Ray found a glass in the cupboard and turned on the tap. He was quite thirsty and consumed two full glasses of water in as many seconds. From the other room he overheard snippets of Janine’s conversation. “No. No, she isn’t here now. Will do.” Ray thought about chance and coincidence and how they had both intervened with his life on this hot July morning. The Green Scorpion was a notorious criminal who specialized in art and jewel theft. Ray quickly peeked into several cupboards and drawers. Nothing out of the ordinary. Again he felt embarrassed and a bit like an intruder. He placed the glass on the countertop and returned to the living room just as Janine racked the receiver.
“Telemarketer. I hate when they call. I always just say ‘She’s not in now’ and that seems to get them off the phone right quickly. Did you find the sink?”
Ray heard but wasn’t listening. He was staring ahead, past Janine, toward the hallway that lead to the bathroom. The otherwise uninteresting hallway had one note of distinction—a painting rendered in pastel. A painting by Degas, Après le bain, from 1905. He’d recognized it instantly. It had been stolen three years ago from the Atlanta Museum of Fine Art by the Green Scorpion--by Janine. And there it was. Hanging on the wall of what had suddenly become the most extraordinary apartment he had ever seen. And there she was. Two feet in front of him—The Green Scorpion. The quirkiness had been a ruse. But she's not known--how could she have known--he'd been aware of her many crimes and criminal possessions.
“Ray?” she asked.
“Oh, uh, sorry. Just thinking of an appointment I have to get to. Well, thanks again for the water.”
“Sure thing. Listen, I’m usually not this forward, but you seem like a pretty nice guy. Here’s my number. Why don’t you give me a call later and we can get together for coffee...if you'd like.”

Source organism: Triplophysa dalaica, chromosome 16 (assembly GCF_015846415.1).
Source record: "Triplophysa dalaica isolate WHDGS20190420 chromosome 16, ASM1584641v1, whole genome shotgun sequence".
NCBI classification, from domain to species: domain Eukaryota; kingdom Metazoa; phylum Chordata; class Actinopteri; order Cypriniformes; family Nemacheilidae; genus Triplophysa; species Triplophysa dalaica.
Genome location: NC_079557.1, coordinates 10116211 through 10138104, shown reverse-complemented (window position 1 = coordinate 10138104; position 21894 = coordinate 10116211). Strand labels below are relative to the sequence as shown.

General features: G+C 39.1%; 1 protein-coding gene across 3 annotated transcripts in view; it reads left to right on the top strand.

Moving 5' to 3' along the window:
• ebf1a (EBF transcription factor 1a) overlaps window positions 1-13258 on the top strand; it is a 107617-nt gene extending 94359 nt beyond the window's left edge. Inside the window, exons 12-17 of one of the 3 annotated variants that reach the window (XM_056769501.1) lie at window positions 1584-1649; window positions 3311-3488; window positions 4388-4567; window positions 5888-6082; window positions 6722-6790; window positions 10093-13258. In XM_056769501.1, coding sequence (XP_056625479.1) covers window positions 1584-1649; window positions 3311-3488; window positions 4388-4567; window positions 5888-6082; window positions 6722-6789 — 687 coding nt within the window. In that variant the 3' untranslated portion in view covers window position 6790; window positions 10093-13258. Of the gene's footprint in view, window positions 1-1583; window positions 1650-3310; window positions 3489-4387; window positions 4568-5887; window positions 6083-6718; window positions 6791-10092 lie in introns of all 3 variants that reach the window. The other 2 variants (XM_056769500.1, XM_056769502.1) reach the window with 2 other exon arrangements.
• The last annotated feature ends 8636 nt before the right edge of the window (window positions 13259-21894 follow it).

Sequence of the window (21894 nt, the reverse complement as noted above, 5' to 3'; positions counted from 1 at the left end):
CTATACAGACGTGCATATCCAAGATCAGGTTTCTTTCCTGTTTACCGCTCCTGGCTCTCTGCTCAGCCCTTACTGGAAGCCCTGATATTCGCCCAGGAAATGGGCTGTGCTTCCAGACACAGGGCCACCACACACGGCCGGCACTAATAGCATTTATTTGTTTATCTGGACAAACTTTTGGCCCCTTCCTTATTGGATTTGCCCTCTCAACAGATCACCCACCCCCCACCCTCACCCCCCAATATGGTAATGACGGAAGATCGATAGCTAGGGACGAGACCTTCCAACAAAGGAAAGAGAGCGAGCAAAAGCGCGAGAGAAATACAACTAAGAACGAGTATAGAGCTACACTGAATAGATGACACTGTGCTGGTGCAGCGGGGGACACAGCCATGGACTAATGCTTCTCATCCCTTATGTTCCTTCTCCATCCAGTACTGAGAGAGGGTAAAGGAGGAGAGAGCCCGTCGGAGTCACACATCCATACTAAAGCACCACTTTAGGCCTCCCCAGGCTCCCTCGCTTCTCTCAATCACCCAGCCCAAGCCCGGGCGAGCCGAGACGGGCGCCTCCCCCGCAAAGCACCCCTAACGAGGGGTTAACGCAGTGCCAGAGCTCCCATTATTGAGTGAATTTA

“Yeah, I’d like that,” he half-lied.
“Okay. Well, I’ll talk with you soon,” she said, as Ray stepped out of the Scorpion’s apartment and closed the door.

“You’re late.”
“I’m sorry.”
“Let me explain a few things to you Mr., uh, Jenesew. We are a professional organization. We value professionalism. We value strength and honor. We value moral character. What we do not value, Mr. Jenesew, is tardiness by our applicants. F.I.S.H. is the leading super-hero organization in America—we’re not some sort of glee club that you can just drop by and visit when the mood strikes.”
Ray recognized the man belittling him from across the table. He was, after all, the big "F.I.S.H.," known in the super-hero community as The Swallow. Ray sat quietly. He didn’t much mind the verbal beating, seeing how he was 45 minutes late for the interview. In truth, he was grateful the team had agreed even to meet with him.
“I can explain,” Ray said.
“I’m not interested in your excuses. Let’s look at your dossier. Metropolitan Man. Is that preceded by Mr.?”
“No, it’s just Metropolitan Man; though I prefer prefacing it with 'the',” he replied, feeling small and insecure at having said it.
“It’s a good name. You’ve done a lot of freelance crime fighting. Tell me, Mr. Jenesew, do you have a death wish?”
“Excuse me?”
“A death wish. A wish to die. A conscious or unconscious desire to meet thy maker.”
“No. No. Why do you ask?”